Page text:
It basically took a genie and about a thousand wishes to bring my dream to life, but it the end, we did it! Twenty five middle school students and I put on the very first summer musical production ever at our school. And it was fantastic! I’m not even kidding, it made grown men cry. How did we do it? Well, it was a bit of a whirlwind, but I will try and break down the steps for anyone who is interested in starting something like this at another school. It will drive you halfway to crazy pulling everything together, but it is so worth it!
step 1: find a genie (aka a grant)
It’s a long story, but it involves two buddies on a road trip, my parents at a pub 600 miles from where I live, some small town friendliness, and a string of coincidences and shared passions. In the end, I met a man who runs a foundation in the same town where I teach. The purpose of this foundation is to provide grant money to teachers who bring performing arts opportunities to kids who otherwise wouldn’t have those opportunities.
I sat down with the director of this foundation, and our passions aligned perfectly. We both believe that the performing arts can be transformational in young students’ lives, and that every student deserves to have access to high quality performing arts programs. We saw an opportunity to fill a gap in the school where I work, to not only provide the very first musical theatre instruction there, but also to offer a summer program as an alternative to playing Minecraft or watching TV for two and a half months. We also wanted it to be free to any student who was interested in participating. I work in a low-income neighborhood where many students can’t afford to attend any summer programs at all.
I developed a grant proposal and a budget with the things we would need to make the summer production happen. The foundation approved my grant, and agreed to fully fund the program. I promise you, there ARE still good people in this world who are willing to help kids in their communities!
We worked closely with my principal and the performing arts director at the district office. Without the cooperation of administrators, the program would have been dead in the water. As I teacher, I had to rely on administrators for facilities, paperwork, insurance, processing funds, etc. I am lucky that my principal is as much of a musical theatre nerd as I am!
step 2: find and license a script
The world of Aladdin and Agrabah just seemed like a fun place to be over the summer. I love the music and the costumes and the setting, so choosing a show was the easy part. I highly suggest purchasing a script and licensing rights from MTI Productions. Generally, this will cost about $1,000 (but that’s why you got a grant!). You will receive high-quality, professional scripts, background music tracks, and you can order t-shirts and a graphics package.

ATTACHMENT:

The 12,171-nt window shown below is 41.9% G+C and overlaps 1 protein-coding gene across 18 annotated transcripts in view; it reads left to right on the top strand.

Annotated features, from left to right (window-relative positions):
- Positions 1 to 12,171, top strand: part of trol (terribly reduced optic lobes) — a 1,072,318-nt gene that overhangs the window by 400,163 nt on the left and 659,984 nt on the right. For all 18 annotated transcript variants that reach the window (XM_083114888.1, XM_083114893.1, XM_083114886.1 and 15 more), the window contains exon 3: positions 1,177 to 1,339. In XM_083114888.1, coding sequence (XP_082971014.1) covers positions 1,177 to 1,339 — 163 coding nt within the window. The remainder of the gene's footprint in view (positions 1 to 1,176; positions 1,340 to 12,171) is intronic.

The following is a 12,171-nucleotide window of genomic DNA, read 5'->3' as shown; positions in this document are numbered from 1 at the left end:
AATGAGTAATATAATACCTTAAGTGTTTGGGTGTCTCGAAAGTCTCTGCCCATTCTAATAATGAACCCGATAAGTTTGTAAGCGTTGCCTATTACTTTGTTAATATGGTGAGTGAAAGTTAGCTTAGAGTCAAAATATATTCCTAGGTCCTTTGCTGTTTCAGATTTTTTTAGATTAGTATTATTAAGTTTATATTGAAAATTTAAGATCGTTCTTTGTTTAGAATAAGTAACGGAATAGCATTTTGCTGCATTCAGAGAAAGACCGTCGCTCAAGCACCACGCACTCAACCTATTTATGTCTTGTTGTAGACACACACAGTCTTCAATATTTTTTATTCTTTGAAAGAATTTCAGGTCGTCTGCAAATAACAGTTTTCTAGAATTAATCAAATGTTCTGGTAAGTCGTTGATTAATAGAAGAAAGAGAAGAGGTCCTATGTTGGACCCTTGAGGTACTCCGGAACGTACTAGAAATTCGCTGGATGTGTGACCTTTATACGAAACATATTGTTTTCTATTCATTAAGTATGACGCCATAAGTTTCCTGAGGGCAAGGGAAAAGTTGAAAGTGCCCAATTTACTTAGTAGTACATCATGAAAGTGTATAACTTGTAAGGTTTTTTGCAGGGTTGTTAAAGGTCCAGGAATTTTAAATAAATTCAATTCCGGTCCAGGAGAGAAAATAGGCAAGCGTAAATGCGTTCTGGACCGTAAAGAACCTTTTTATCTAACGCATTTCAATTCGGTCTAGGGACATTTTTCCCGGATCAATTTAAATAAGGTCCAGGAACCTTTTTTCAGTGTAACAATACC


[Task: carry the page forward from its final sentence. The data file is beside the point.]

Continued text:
If you are working with middle school students like I did, you will definitely want to choose a script from their Broadway Junior Collection. The length of the shows is perfect, and the humor level is spot on. There are plenty of shows to choose from, and I can’t wait to pick one for next year. If you choose a full-length adult production, your show will likely be too long and will not play to the strengths of middle school students.
The director’s book comes with everything you need to run your auditions, so you need to purchase this package before the auditions. Since it was my first time dealing with the licensing and all of that, this process took me several months to complete. Make sure that your grant money is ready to go when you start this process.
step 3: choose a cast
Before the auditions, I held several informational meetings at lunch, and sent home audition permission slips. I listed the dates and times of every rehearsal and performance and made it clear that all rehearsals were MANDATORY. I knew there would be kids who would be excited to sign up, but would be out of town for some of the rehearsals. Not gonna work. We only had 4 weeks to rehearse (I know, I set myself up for a miracle from the start), so perfect attendance was non-negotiable.
The perfect attendance policy weeded out any kids who weren’t really serious about the production, so I ended up with exactly 25 students at the audition. Twenty five was my max, so I got to keep everyone!
The majority of my group was girls, so I had to play around with casting a little bit in order to cover all the roles in a play with ONE FEMALE character. (How did I not think of that ahead of time?). We ended up interpreting Genie as a girl, and a lot of girls just played male roles. And they were fantastic! The great thing about working with middle school students is that they are still willing to be silly and goof around without worrying about being cool. To me, middle schoolers are IDEAL actors to work with.